4. Some thoughts. First, a lot of this has to do with the role and function of the bible. If you have a Christological hermanutinc then the bible in consistent in its aim in pointing you to Jesus. In the road to Emmaus story we read about Jesus doing this: "And beginning with Moses and all the Prophets, he explained to them what was said in all the Scriptures concerning himself." Jesus also said this to the Pharisees: "You study the Scriptures diligently because you think that in them you
    have eternal life. These are the very Scriptures that testify about me."

    In short, the bible is "inerrant" not in being wholly "perfect" in content and free from human activity. The bible--as a narrative--is "inerrant" in focus: pointing us to the birth, life, death, and resurrection of Jesus.

    However, while this may resolve how we view the bible, it doesn't solve the problem of "authority." For my part, I think "authority" is rooted in the "binding and loosing" of the church community. When an interpretive community "binds" something an "authority" is created that regulates the common life of that community. And those communities "bind and loose" based on a few inputs, namely, scripture, tradition, reason and experience. Each having some relative "authority."

  5. The argument goes that 'satan' can be descriptive of any adversary - good or bad - a neighboring king, an angel standing in Balaam's way, a rival in Job's community, or even - on this particular occasion - God.

  6. Thanks, I like the idea of it being inerrant in "focus." This, I can deal with. Scot McKnight seems to be suggesting (if I understand him correctly) that authority my simple be that scripture which I understand to be true in that it changes my behavior to look more like Jesus. I also think all of scripture needs to be interpreted through a Jesus lens.

  7. I can see that, and it sort of fits with Jewish monotheism (see Isaiah 45.7). The trouble with this, as I see it, isn't in how it resolves the surface-level contradiction (it can do that), but how it creates some downstream issues, some theological and some hermeneutical.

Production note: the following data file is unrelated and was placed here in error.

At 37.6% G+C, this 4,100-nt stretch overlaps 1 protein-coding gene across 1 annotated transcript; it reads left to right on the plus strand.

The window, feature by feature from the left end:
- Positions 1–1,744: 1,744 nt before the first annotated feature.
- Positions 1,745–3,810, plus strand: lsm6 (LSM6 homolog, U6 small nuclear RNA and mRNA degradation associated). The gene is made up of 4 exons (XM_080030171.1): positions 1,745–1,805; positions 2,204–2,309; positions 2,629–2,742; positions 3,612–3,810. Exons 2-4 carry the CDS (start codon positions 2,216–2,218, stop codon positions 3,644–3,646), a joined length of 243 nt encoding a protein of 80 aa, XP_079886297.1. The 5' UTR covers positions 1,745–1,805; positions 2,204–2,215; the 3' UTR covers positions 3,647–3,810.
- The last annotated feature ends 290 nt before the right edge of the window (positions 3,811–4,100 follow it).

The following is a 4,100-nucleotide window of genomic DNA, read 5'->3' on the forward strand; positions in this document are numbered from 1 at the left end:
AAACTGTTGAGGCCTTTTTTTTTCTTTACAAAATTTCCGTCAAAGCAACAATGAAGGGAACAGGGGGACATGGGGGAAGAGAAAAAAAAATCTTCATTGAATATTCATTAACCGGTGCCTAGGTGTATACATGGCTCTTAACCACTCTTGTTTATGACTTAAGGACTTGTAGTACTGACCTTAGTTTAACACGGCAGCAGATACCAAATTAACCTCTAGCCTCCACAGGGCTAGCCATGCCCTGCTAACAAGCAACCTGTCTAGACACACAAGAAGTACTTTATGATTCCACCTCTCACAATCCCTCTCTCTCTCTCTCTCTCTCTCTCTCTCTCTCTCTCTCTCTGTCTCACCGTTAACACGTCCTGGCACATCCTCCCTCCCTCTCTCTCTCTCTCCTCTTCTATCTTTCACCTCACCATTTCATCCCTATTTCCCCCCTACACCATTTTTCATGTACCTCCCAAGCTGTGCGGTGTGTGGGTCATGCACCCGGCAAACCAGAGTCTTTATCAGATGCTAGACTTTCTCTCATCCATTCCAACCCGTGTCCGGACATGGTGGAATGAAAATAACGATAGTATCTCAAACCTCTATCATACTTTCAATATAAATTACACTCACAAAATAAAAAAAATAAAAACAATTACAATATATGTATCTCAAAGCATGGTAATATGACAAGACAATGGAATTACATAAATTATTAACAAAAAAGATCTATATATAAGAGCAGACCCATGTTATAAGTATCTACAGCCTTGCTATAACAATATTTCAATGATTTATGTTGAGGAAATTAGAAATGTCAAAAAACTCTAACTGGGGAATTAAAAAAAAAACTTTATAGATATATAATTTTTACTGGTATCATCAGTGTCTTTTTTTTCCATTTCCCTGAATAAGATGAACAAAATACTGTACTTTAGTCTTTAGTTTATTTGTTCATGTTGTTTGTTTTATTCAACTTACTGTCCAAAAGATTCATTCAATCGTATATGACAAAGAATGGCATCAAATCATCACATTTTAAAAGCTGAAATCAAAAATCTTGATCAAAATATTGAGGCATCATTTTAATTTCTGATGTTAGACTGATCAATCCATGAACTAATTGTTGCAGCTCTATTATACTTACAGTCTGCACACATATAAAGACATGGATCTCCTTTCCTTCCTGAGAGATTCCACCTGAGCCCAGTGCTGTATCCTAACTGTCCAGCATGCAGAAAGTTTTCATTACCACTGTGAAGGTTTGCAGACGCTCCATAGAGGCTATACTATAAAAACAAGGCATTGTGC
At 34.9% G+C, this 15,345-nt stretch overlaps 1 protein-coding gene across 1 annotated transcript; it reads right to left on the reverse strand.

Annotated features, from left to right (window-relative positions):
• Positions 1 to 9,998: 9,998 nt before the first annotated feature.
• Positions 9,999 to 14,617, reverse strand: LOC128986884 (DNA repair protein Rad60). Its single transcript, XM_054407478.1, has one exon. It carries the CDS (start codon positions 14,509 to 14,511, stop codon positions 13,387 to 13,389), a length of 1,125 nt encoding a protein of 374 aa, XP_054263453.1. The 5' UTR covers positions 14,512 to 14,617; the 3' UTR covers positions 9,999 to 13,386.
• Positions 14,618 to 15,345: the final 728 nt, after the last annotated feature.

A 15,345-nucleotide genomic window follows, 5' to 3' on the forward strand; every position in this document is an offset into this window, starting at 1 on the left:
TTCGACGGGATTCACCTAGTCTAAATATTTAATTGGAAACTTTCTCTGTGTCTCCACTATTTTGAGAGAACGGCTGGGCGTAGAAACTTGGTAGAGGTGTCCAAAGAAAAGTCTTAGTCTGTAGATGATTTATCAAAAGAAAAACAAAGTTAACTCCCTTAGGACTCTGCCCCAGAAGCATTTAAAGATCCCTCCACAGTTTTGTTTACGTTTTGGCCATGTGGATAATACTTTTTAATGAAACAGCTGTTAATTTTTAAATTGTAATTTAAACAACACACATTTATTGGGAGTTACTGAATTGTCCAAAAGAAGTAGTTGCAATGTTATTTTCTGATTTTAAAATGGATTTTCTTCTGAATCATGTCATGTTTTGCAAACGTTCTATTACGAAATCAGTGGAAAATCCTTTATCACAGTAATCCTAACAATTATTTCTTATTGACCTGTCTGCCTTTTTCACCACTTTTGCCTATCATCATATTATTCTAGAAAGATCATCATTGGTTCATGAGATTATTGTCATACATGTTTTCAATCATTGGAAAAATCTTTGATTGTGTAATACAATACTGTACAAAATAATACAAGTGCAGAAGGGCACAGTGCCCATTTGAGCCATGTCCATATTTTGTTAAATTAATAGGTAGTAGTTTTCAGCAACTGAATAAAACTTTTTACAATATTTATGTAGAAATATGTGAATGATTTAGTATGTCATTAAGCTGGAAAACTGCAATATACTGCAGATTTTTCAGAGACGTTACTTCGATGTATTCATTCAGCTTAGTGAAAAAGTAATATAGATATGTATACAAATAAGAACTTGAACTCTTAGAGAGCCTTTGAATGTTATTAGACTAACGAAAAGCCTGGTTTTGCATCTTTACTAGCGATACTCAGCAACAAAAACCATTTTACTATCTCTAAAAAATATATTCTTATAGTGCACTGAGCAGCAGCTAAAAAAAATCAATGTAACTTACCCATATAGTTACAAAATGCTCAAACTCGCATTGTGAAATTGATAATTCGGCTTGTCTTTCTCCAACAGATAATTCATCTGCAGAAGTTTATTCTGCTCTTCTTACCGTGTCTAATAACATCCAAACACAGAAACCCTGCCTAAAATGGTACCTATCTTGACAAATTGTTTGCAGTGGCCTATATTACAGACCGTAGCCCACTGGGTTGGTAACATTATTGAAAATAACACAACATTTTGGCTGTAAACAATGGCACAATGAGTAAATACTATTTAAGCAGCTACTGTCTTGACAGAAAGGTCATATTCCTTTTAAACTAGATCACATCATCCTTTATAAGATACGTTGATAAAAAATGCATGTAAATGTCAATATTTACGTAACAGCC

8. I think the real thing to wrestle with is a problem/issue at the root of the Protestant project. Here's the issue:

    1. Protestants claim "the bible alone" as their authority (sola scriptura).

    2. But the bible is too complex and diverse to render a clear verdict a variety of doctrinal issues. From Calvinism vs. Arminianism to women's roles to hell to the charimatic gifts and on and on. There is plenty of biblical material to support these diverse positions.

    (As my friend Mark Love says: "These debates can't be resolved hermeneutically. They can only be resolved theologically.")

    All this creates the splintering of the Protestant churches, with churches clustering into little hermeneutical pockets--from Baptists to Methodists to Presbyterians to Non-denominational community churches.

    Because really, at the end of the day, the real authority in Protostantism is the individual conscience. You are the final and ultimate authority. Because when you descide you disagree with your church you get up and leave and find (or start) a church that agrees with you.

    How to get around this? Well, it's hard. You could convert to Catholicism. There the authority lines are clear. And a lot of evangelicals, thirsting for a firm foundation, have converted to Catholicism. If you want an authority to tell you which reading of the bible is correct Catholicism is one way to go.

    For my part, I better like the idea of the faith community being an egalitarian, covenantal fellowship where we are collectively and mutually doing the messy and open-ended work of binding and loosing. But this takes great spiritual maturity as it demands that we submit to each other in disagreement in a way that Catholics submit to the church when they disagree. It's just for Protestants shifted to the local level.

  9. "Biblical inerrancy" detracts from the poetry and song of God that captured the hearts of its writers. It keeps the Bible in the shackles of dogma rather than allowing it to be, as Peter Gomes expressed it, a "Living context". The Psalmist in speaking to God said, "Your word is like a song to me", in that it moves the soul.